When to Stop Writing

When we write and tell stories, we know to start at the beginning, develop the middle (conflict, character), then come to some conclusion, whether it be resolution or irresolution. Some stories might require a lengthy beginning and middle and a terse ending, or vice versa. The point is that narratives start, occur, and end, whereas poetry does not yield to these restrictions. Yes, poems must “begin” somewhere and “end” eventually or else the reader will walk away from it and the writer will die before the thing is finished, but the conclusion of a poem is never as well-defined or as latent as that of a story. In his essay “The End of the Poem,” which we read in the beginning of the semester, Agamben contemplates that poems might never end, they may resonate outward, infinitely, eliminating the risk of falling into prose. I’ve been finding this semester that my biggest difficulty in writing poetry is not beginning but ending. I rarely know when to keep writing, when to insert a new stanza, or when to just end the thing. My issue is less about how the poem ends, which seems to be Agamben’s primary concern, but rather when the poem ends, and why.


My most recent exercise poem is a whopping one sentence taking place over five medium-length lines. After I finished writing I pondered what would come next–how could I elaborate or progress or uncover this poem? After some time I read and re-read the poem, deciding that, for now, it was done the way it was. There was nothing more I could think of adding that would improve it. The poem didn’t need anything. Now, I may be wrong (I’m sure I am), and if I decide to workshop this poem I’m sure I’ll realize how much more I could do with it, or how inadequate it actually is. But as of now I have ended the poem where I think it needs to end, though I’m still not entirely sure why. Why do we end our poems where we do?


Do you guys also find yourselves struggling with dropping the pen (halting your tapping fingers)? Do you think shorter poems are a result of laziness (probably, in my case) or that some poems just don’t need as much space? And what of longer poems, like those of T.S. Eliot? Why extend a poem and why truncate it?

3 Replies to “When to Stop Writing”

  1. I’ve definitely had this problem. This might not be any help, but generally when I’m writing a first draft I feel a poem is done when I feel like the poem has exhausted whatever it needed to release. This doesn’t mean that I got the job done, (I always get those first draft feels ughhhhhh) but at least I feel like I got everything out that I needed to at that specific moment in time.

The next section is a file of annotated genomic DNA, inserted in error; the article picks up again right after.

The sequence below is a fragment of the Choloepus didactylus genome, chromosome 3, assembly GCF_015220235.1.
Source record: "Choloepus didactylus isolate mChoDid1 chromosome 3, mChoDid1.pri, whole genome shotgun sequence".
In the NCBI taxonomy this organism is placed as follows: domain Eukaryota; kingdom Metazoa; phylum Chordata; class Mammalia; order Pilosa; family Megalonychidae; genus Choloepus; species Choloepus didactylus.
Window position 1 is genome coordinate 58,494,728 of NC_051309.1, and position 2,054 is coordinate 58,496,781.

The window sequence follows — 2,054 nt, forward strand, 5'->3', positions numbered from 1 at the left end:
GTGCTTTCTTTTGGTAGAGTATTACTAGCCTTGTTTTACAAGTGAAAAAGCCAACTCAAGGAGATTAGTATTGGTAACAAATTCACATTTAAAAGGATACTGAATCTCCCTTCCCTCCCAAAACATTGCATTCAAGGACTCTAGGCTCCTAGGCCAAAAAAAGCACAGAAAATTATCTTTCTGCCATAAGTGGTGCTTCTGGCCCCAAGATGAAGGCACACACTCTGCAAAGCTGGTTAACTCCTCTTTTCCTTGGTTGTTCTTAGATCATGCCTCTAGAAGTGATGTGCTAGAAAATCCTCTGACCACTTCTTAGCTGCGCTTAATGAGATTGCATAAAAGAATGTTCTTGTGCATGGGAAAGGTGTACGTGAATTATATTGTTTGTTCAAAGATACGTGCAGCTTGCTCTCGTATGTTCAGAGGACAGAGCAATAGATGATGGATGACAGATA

As I revise sometimes length will change, but I personally don’t tend to add or take away huge chunks. As for when a poem feels “done,” I’m still figuring that one out. I’ve gotten several different answers when I’ve asked that exact same question: how do I know when I’m done? I’ve been told to lay a poem to rest when I’m happy with it–content and confident in my writing choices. That’s sort of the advice I’ve been running with. As writers we are constantly growing and changing, and that’s the beauty of our craft. Personally I don’t totally buy the whole “a poem is never finished” argument because I think if keep going back to old poems with revisions that we like at the current time, we’ll end up changing the integrity of the work.

    What do other people think about this? Does anyone else especially struggle with this, or find that ending a poem comes more easily to them?

  2. When I’m writing and I reach the end, I just sort of feel it. It sounds really lame but most of the time I’m like, “Yep. That’s it. Bye. You’re done.” And then I put the poem away. Usually if I think it’s an attention-grabbing image that pushes the speaker further or encapsulates the narrative of the poem, I’ll end it there.

    I feel like when I struggle to have that ending feeling, I’ll end up revising it a lot. When it comes more natural and feels like the right spot to end, then I won’t revise the end as much. Perhaps I should be switching approaches though because of the “Christina wraps up her endings” deal. But sometimes when I end a poem and it feels right, it’s like “Well of course I would just end on hummingbirds, are you nuts?” Does that make sense?

    There isn’t really a set technique to ending poems. Maybe it’s like love–you know when you feel it.

  3. With first drafts I know to stop writing when I either feel like “Ok, this is in a good place for now” or “I really can’t stand this anymore.”

    But to stop writing after your first draft is rarely beneficial to the poem. A question I use that works around 70 percent of the time when knowing when to add is “where exactly do I want to add?” For me the safest go-ahead is usually the middle, if something needs fleshing out simply through more words. If the beginning or ending aren’t functioning properly there’s a better solution than more words.

    Of course, there’s always the thought of pushing past the ending, making it the middle. I’m only offering suggestions of how to know when to stop writing, not how to end a poem.

    When it comes to the length of poems one important thing to consider is what the poem is trying to discuss. If it ‘s discussing a moment in the subway station it may only need two lines, if it’s discussing a cultural malaise over Europe it may need a few more. This isn’t to say that long poems can’t talk about nothing and short poems can’t be incredibly spacious despite their stature.

    John Ashbery’s “Thoughts of a Young Girl” comes to mind.

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